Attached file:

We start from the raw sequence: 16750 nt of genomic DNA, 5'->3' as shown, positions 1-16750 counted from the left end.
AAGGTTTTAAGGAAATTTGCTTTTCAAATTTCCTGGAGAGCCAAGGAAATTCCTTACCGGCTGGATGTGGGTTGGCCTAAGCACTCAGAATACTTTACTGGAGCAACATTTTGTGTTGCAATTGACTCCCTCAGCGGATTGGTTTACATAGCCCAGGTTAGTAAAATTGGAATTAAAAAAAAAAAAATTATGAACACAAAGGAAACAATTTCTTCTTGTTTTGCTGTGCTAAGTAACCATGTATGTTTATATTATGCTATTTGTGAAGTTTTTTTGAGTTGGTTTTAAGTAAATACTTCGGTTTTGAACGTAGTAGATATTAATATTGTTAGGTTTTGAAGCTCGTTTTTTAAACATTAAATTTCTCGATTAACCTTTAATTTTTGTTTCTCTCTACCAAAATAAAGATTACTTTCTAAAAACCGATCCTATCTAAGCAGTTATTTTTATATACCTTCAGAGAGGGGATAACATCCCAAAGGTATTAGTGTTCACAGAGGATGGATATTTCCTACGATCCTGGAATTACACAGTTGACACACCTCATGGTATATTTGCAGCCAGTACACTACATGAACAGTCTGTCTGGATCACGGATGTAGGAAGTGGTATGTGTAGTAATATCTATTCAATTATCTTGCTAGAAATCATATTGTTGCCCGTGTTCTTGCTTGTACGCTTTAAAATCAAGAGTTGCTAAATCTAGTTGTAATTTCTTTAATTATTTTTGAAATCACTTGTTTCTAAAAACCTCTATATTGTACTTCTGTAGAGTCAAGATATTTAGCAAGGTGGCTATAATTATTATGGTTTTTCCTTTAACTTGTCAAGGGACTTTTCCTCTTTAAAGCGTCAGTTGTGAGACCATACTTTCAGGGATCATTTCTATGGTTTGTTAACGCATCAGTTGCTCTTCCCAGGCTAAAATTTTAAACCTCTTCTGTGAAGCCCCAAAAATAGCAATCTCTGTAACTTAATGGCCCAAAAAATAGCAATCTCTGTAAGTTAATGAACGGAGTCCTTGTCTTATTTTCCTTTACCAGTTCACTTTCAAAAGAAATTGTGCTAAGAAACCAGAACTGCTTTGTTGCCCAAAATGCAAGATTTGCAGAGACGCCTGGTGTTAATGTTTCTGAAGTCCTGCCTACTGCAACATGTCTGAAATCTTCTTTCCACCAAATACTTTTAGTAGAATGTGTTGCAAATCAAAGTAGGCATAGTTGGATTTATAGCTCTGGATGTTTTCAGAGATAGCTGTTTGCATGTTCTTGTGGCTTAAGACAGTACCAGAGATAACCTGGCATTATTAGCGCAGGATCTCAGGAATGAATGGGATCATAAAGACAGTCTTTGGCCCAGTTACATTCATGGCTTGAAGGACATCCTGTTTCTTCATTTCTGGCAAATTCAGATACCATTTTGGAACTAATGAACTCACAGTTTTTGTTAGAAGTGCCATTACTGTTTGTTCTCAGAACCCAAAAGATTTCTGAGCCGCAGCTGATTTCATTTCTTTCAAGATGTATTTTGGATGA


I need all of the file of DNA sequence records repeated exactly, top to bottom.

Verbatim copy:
We start from the raw sequence: 16750 nt of genomic DNA, 5'->3' as shown, positions 1-16750 counted from the left end.
AAGGTTTTAAGGAAATTTGCTTTTCAAATTTCCTGGAGAGCCAAGGAAATTCCTTACCGGCTGGATGTGGGTTGGCCTAAGCACTCAGAATACTTTACTGGAGCAACATTTTGTGTTGCAATTGACTCCCTCAGCGGATTGGTTTACATAGCCCAGGTTAGTAAAATTGGAATTAAAAAAAAAAAAATTATGAACACAAAGGAAACAATTTCTTCTTGTTTTGCTGTGCTAAGTAACCATGTATGTTTATATTATGCTATTTGTGAAGTTTTTTTGAGTTGGTTTTAAGTAAATACTTCGGTTTTGAACGTAGTAGATATTAATATTGTTAGGTTTTGAAGCTCGTTTTTTAAACATTAAATTTCTCGATTAACCTTTAATTTTTGTTTCTCTCTACCAAAATAAAGATTACTTTCTAAAAACCGATCCTATCTAAGCAGTTATTTTTATATACCTTCAGAGAGGGGATAACATCCCAAAGGTATTAGTGTTCACAGAGGATGGATATTTCCTACGATCCTGGAATTACACAGTTGACACACCTCATGGTATATTTGCAGCCAGTACACTACATGAACAGTCTGTCTGGATCACGGATGTAGGAAGTGGTATGTGTAGTAATATCTATTCAATTATCTTGCTAGAAATCATATTGTTGCCCGTGTTCTTGCTTGTACGCTTTAAAATCAAGAGTTGCTAAATCTAGTTGTAATTTCTTTAATTATTTTTGAAATCACTTGTTTCTAAAAACCTCTATATTGTACTTCTGTAGAGTCAAGATATTTAGCAAGGTGGCTATAATTATTATGGTTTTTCCTTTAACTTGTCAAGGGACTTTTCCTCTTTAAAGCGTCAGTTGTGAGACCATACTTTCAGGGATCATTTCTATGGTTTGTTAACGCATCAGTTGCTCTTCCCAGGCTAAAATTTTAAACCTCTTCTGTGAAGCCCCAAAAATAGCAATCTCTGTAACTTAATGGCCCAAAAAATAGCAATCTCTGTAAGTTAATGAACGGAGTCCTTGTCTTATTTTCCTTTACCAGTTCACTTTCAAAAGAAATTGTGCTAAGAAACCAGAACTGCTTTGTTGCCCAAAATGCAAGATTTGCAGAGACGCCTGGTGTTAATGTTTCTGAAGTCCTGCCTACTGCAACATGTCTGAAATCTTCTTTCCACCAAATACTTTTAGTAGAATGTGTTGCAAATCAAAGTAGGCATAGTTGGATTTATAGCTCTGGATGTTTTCAGAGATAGCTGTTTGCATGTTCTTGTGGCTTAAGACAGTACCAGAGATAACCTGGCATTATTAGCGCAGGATCTCAGGAATGAATGGGATCATAAAGACAGTCTTTGGCCCAGTTACATTCATGGCTTGAAGGACATCCTGTTTCTTCATTTCTGGCAAATTCAGATACCATTTTGGAACTAATGAACTCACAGTTTTTGTTAGAAGTGCCATTACTGTTTGTTCTCAGAACCCAAAAGATTTCTGAGCCGCAGCTGATTTCATTTCTTTCAAGATGTATTTTGGATGA